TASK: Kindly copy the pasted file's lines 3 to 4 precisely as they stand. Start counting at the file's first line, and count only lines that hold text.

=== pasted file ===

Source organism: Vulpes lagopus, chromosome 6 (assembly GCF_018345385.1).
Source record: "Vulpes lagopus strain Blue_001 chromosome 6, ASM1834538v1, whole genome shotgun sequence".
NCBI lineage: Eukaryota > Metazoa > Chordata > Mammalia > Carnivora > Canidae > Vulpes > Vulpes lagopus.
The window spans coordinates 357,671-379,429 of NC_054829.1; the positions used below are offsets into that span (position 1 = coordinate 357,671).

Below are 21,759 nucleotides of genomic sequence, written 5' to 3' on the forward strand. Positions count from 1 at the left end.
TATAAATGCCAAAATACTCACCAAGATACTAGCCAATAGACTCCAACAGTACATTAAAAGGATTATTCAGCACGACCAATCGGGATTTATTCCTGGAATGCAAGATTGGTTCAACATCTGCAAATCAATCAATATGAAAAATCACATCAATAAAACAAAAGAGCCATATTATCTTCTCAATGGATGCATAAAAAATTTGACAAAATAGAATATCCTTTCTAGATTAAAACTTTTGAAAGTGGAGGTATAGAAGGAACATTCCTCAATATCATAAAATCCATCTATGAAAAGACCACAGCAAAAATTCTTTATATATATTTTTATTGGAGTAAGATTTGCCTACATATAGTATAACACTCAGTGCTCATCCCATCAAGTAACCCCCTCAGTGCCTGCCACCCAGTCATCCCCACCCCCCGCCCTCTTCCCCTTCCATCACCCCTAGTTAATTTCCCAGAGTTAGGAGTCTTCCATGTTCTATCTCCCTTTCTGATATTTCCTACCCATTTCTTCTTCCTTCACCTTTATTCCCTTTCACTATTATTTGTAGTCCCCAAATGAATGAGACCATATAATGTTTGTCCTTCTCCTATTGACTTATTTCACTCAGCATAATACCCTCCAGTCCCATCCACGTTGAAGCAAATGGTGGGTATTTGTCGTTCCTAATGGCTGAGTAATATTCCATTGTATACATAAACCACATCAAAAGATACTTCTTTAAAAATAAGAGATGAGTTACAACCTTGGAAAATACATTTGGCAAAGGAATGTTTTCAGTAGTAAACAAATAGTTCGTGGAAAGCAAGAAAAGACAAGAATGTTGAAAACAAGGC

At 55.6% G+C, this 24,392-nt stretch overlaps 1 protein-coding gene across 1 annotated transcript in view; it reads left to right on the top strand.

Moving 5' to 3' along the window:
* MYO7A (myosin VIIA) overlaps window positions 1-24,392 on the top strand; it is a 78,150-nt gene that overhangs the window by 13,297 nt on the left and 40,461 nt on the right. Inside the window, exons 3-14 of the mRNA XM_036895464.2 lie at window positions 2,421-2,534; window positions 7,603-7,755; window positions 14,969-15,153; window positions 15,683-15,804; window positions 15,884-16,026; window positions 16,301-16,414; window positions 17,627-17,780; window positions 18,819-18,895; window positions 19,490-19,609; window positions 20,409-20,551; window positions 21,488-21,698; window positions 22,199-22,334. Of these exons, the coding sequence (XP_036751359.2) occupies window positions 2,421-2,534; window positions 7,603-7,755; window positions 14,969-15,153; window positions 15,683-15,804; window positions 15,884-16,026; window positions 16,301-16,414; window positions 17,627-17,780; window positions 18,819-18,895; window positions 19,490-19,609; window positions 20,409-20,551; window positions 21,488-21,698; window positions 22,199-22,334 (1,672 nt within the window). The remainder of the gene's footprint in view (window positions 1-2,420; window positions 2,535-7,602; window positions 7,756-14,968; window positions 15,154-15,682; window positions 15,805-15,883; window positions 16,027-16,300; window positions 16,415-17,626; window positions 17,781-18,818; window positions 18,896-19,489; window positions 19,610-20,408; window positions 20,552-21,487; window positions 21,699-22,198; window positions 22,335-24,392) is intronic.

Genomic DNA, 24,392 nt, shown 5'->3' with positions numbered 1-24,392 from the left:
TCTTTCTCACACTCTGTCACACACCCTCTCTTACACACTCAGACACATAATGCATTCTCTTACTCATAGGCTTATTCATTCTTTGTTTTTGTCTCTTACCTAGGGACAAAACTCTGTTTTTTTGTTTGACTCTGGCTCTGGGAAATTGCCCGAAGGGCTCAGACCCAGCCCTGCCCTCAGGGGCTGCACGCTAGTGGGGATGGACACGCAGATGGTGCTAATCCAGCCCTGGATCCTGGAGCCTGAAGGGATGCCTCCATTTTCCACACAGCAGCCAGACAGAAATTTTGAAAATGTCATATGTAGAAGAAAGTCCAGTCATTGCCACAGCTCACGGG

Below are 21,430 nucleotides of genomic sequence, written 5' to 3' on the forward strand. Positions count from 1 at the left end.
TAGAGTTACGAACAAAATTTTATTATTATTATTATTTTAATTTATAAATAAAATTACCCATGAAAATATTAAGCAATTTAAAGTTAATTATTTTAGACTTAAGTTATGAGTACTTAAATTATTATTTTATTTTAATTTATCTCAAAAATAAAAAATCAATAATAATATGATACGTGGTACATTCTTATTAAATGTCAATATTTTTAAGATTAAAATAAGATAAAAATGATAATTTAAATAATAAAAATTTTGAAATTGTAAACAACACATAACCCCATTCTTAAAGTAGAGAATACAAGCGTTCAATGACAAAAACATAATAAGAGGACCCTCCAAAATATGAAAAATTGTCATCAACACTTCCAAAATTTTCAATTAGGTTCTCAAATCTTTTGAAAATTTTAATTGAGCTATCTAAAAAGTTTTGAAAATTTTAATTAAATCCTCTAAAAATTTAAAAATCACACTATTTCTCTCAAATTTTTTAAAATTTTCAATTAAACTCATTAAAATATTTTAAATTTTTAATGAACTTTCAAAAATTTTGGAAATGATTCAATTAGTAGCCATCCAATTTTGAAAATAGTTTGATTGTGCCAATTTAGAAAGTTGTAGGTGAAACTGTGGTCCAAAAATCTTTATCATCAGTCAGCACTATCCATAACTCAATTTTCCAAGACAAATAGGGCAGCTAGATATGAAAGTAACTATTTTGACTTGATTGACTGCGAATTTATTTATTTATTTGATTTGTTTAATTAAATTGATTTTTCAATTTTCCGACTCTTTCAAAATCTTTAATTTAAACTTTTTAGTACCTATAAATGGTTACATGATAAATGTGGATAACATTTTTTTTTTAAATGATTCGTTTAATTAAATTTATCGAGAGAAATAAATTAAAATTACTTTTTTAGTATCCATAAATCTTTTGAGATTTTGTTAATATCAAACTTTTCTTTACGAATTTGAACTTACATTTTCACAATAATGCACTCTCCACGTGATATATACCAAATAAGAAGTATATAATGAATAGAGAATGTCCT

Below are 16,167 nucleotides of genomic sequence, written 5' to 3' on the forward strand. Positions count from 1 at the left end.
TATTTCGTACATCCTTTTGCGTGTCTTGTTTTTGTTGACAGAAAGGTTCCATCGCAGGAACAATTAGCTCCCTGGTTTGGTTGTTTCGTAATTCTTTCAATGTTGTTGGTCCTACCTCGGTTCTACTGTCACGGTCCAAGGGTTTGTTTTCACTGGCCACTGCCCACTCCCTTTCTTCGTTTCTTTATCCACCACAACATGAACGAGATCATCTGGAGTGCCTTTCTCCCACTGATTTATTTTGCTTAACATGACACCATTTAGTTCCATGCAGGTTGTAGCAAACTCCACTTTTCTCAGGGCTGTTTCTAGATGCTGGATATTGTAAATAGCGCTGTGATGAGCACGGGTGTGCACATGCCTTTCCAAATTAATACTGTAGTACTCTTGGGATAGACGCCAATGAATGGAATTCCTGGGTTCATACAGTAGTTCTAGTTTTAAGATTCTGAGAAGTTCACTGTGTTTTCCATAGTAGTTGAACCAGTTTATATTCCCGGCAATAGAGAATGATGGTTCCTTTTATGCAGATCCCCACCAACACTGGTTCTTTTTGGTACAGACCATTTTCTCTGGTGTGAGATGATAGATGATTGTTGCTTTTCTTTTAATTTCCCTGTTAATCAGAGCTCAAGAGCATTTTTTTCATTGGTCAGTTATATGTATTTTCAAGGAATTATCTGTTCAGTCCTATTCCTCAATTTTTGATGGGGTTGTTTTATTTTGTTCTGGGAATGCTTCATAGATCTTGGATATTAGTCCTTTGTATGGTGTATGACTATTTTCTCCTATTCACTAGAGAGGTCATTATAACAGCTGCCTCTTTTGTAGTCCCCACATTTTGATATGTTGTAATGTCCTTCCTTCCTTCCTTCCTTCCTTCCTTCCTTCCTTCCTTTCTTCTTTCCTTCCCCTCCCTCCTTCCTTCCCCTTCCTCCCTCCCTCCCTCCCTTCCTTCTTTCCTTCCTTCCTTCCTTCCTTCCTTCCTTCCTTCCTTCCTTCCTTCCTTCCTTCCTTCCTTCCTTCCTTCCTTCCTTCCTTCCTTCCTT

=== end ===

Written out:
NCBI lineage: Eukaryota > Metazoa > Chordata > Mammalia > Carnivora > Canidae > Vulpes > Vulpes lagopus.
The window spans coordinates 357,671-379,429 of NC_054829.1; the positions used below are offsets into that span (position 1 = coordinate 357,671).